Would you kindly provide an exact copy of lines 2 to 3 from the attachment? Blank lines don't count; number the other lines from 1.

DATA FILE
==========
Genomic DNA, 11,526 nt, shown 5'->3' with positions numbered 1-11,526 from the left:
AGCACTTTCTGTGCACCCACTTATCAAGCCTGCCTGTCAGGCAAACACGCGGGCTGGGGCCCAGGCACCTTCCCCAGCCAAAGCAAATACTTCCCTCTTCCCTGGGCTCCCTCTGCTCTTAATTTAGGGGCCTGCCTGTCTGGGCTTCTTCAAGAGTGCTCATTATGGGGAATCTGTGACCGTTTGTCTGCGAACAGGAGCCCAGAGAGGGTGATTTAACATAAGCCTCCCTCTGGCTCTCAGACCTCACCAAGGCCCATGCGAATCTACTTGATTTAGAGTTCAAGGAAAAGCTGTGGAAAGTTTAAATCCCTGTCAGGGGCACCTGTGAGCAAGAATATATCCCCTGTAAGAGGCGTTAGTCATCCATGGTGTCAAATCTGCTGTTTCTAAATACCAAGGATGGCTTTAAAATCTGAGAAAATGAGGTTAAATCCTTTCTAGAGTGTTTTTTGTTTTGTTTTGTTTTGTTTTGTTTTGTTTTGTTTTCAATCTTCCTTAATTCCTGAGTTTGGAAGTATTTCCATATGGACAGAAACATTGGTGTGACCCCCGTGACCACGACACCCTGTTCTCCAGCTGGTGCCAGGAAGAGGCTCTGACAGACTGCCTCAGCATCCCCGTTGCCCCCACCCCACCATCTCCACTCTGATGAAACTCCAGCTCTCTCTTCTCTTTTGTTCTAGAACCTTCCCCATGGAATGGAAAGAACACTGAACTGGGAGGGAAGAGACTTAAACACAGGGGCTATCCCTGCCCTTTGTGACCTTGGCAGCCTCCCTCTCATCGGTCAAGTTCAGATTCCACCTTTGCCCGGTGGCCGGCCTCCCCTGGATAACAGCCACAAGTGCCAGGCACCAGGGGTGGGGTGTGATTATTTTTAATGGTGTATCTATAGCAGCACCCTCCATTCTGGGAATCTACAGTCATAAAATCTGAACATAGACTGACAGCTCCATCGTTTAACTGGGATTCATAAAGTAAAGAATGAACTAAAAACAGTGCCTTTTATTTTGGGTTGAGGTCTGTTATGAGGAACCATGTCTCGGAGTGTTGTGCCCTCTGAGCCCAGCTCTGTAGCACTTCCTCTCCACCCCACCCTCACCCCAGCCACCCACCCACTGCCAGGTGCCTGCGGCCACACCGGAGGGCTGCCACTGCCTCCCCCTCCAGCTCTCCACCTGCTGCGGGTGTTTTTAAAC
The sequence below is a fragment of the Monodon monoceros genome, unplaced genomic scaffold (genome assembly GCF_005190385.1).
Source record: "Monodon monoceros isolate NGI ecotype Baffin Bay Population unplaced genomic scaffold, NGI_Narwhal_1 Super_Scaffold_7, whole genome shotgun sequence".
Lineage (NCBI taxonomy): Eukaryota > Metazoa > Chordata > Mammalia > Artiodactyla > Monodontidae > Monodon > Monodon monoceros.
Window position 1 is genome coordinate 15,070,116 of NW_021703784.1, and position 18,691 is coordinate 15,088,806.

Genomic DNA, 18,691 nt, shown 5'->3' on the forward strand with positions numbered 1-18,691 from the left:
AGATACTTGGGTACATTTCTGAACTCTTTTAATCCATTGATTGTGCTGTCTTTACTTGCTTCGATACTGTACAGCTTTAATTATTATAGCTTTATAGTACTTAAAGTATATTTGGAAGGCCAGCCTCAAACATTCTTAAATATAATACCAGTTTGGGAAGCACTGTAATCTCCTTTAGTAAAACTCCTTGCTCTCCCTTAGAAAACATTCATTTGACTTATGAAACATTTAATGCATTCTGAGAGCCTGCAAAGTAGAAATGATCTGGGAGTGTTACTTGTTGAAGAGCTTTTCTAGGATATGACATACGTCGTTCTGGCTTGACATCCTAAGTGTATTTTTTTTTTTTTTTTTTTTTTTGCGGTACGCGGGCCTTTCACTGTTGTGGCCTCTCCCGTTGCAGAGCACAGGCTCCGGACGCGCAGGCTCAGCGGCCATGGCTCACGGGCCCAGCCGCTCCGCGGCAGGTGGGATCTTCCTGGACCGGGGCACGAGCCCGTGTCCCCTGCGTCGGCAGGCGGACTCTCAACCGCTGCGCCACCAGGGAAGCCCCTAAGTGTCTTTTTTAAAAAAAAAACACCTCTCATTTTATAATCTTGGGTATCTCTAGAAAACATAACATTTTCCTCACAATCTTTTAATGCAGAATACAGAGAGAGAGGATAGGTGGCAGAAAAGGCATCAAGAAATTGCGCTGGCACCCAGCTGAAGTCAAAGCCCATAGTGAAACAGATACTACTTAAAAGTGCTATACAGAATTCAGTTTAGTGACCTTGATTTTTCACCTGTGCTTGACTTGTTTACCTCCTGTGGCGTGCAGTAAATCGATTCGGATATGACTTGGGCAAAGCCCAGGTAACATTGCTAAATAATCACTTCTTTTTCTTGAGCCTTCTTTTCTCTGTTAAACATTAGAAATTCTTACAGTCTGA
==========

AGCACTTTCTGTGCACCCACTTATCAAGCCTGCCTGTCAGGCAAACACGCGGGCTGGGGCCCAGGCACCTTCCCCAGCCAAAGCAAATACTTCCCTCTTCCCTGGGCTCCCTCTGCTCTTAATTTAGGGGCCTGCCTGTCTGGGCTTCTTCAAGAGTGCTCATTATGGGGAATCTGTGACCGTTTGTCTGCGAACAGGAGCCCAGAGAGGGTGATTTAACATAAGCCTCCCTCTGGCTCTCAGACCTCACCAAGGCCCATGCGAATCTACTTGATTTAGAGTTCAAGGAAAAGCTGTGGAAAGTTTAAATCCCTGTCAGGGGCACCTGTGAGCAAGAATATATCCCCTGTAAGAGGCGTTAGTCATCCATGGTGTCAAATCTGCTGTTTCTAAATACCAAGGATGGCTTTAAAATCTGAGAAAATGAGGTTAAATCCTTTCTAGAGTGTTTTTTGTTTTGTTTTGTTTTGTTTTGTTTTGTTTTGTTTTCAATCTTCCTTAATTCCTGAGTTTGGAAGTATTTCCATATGGACAGAAACATTGGTGTGACCCCCGTGACCACGACACCCTGTTCTCCAGCTGGTGCCAGGAAGAGGCTCTGACAGACTGCCTCAGCATCCCCGTTGCCCCCACCCCACCATCTCCACTCTGATGAAACTCCAGCTCTCTCTTCTCTTTTGTTCTAGAACCTTCCCCATGGAATGGAAAGAACACTGAACTGGGAGGGAAGAGACTTAAACACAGGGGCTATCCCTGCCCTTTGTGACCTTGGCAGCCTCCCTCTCATCGGTCAAGTTCAGATTCCACCTTTGCCCGGTGGCCGGCCTCCCCTGGATAACAGCCACAAGTGCCAGGCACCAGGGGTGGGGTGTGATTATTTTTAATGGTGTATCTATAGCAGCACCCTCCATTCTGGGAATCTACAGTCATAAAATCTGAACATAGACTGACAGCTCCATCGTTTAACTGGGATTCATAAAGTAAAGAATGAACTAAAAACAGTGCCTTTTATTTTGGGTTGAGGTCTGTTATGAGGAACCATGTCTCGGAGTGTTGTGCCCTCTGAGCCCAGCTCTGTAGCACTTCCTCTCCACCCCACCCTCACCCCAGCCACCCACCCACTGCCAGGTGCCTGCGGCCACACCGGAGGGCTGCCACTGCCTCCCCCTCCAGCTCTCCACCTGCTGCGGGTGTTTTTAAAC
The sequence below is a fragment of the Monodon monoceros genome, unplaced genomic scaffold (genome assembly GCF_005190385.1).